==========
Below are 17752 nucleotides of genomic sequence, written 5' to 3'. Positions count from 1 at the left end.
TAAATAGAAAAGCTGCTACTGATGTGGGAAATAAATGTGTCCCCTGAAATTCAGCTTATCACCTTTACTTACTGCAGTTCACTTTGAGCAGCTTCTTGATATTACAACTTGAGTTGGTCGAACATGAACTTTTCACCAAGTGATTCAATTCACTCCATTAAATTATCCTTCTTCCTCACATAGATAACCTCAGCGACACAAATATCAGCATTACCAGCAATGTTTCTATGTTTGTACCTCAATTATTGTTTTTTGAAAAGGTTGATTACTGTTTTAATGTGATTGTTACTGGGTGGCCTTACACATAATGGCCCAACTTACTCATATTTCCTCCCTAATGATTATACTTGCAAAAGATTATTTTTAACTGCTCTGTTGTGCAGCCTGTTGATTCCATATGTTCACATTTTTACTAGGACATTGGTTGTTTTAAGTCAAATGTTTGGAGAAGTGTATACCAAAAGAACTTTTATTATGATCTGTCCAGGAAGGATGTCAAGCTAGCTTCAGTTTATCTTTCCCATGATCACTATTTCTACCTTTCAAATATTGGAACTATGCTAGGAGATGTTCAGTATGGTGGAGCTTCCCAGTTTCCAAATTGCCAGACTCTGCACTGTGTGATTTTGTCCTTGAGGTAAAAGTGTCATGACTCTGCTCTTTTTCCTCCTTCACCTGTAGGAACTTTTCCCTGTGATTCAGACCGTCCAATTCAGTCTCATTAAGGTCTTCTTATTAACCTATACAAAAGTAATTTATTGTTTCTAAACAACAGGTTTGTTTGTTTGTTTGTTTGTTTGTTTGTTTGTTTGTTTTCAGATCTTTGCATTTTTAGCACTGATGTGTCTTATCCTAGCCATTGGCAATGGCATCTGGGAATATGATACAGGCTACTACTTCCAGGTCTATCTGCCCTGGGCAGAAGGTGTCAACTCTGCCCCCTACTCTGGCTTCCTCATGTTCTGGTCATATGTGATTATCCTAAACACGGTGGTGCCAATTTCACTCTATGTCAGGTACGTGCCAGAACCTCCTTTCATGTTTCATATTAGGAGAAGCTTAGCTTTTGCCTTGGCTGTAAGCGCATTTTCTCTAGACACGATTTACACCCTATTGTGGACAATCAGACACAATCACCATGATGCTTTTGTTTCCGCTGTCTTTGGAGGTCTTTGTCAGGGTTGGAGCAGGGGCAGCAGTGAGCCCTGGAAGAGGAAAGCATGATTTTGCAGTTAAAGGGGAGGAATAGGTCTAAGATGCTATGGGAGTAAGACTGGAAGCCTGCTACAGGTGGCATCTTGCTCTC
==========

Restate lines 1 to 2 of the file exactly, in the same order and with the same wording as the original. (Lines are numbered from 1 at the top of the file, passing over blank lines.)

Below are 17752 nucleotides of genomic sequence, written 5' to 3'. Positions count from 1 at the left end.
TAAATAGAAAAGCTGCTACTGATGTGGGAAATAAATGTGTCCCCTGAAATTCAGCTTATCACCTTTACTTACTGCAGTTCACTTTGAGCAGCTTCTTGATATTACAACTTGAGTTGGTCGAACATGAACTTTTCACCAAGTGATTCAATTCACTCCATTAAATTATCCTTCTTCCTCACATAGATAACCTCAGCGACACAAATATCAGCATTACCAGCAATGTTTCTATGTTTGTACCTCAATTATTGTTTTTTGAAAAGGTTGATTACTGTTTTAATGTGATTGTTACTGGGTGGCCTTACACATAATGGCCCAACTTACTCATATTTCCTCCCTAATGATTATACTTGCAAAAGATTATTTTTAACTGCTCTGTTGTGCAGCCTGTTGATTCCATATGTTCACATTTTTACTAGGACATTGGTTGTTTTAAGTCAAATGTTTGGAGAAGTGTATACCAAAAGAACTTTTATTATGATCTGTCCAGGAAGGATGTCAAGCTAGCTTCAGTTTATCTTTCCCATGATCACTATTTCTACCTTTCAAATATTGGAACTATGCTAGGAGATGTTCAGTATGGTGGAGCTTCCCAGTTTCCAAATTGCCAGACTCTGCACTGTGTGATTTTGTCCTTGAGGTAAAAGTGTCATGACTCTGCTCTTTTTCCTCCTTCACCTGTAGGAACTTTTCCCTGTGATTCAGACCGTCCAATTCAGTCTCATTAAGGTCTTCTTATTAACCTATACAAAAGTAATTTATTGTTTCTAAACAACAGGTTTGTTTGTTTGTTTGTTTGTTTGTTTGTTTGTTTGTTTTCAGATCTTTGCATTTTTAGCACTGATGTGTCTTATCCTAGCCATTGGCAATGGCATCTGGGAATATGATACAGGCTACTACTTCCAGGTCTATCTGCCCTGGGCAGAAGGTGTCAACTCTGCCCCCTACTCTGGCTTCCTCATGTTCTGGTCATATGTGATTATCCTAAACACGGTGGTGCCAATTTCACTCTATGTCAGGTACGTGCCAGAACCTCCTTTCATGTTTCATATTAGGAGAAGCTTAGCTTTTGCCTTGGCTGTAAGCGCATTTTCTCTAGACACGATTTACACCCTATTGTGGACAATCAGACACAATCACCATGATGCTTTTGTTTCCGCTGTCTTTGGAGGTCTTTGTCAGGGTTGGAGCAGGGGCAGCAGTGAGCCCTGGAAGAGGAAAGCATGATTTTGCAGTTAAAGGGGAGGAATAGGTCTAAGATGCTATGGGAGTAAGACTGGAAGCCTGCTACAGGTGGCATCTTGCTCTC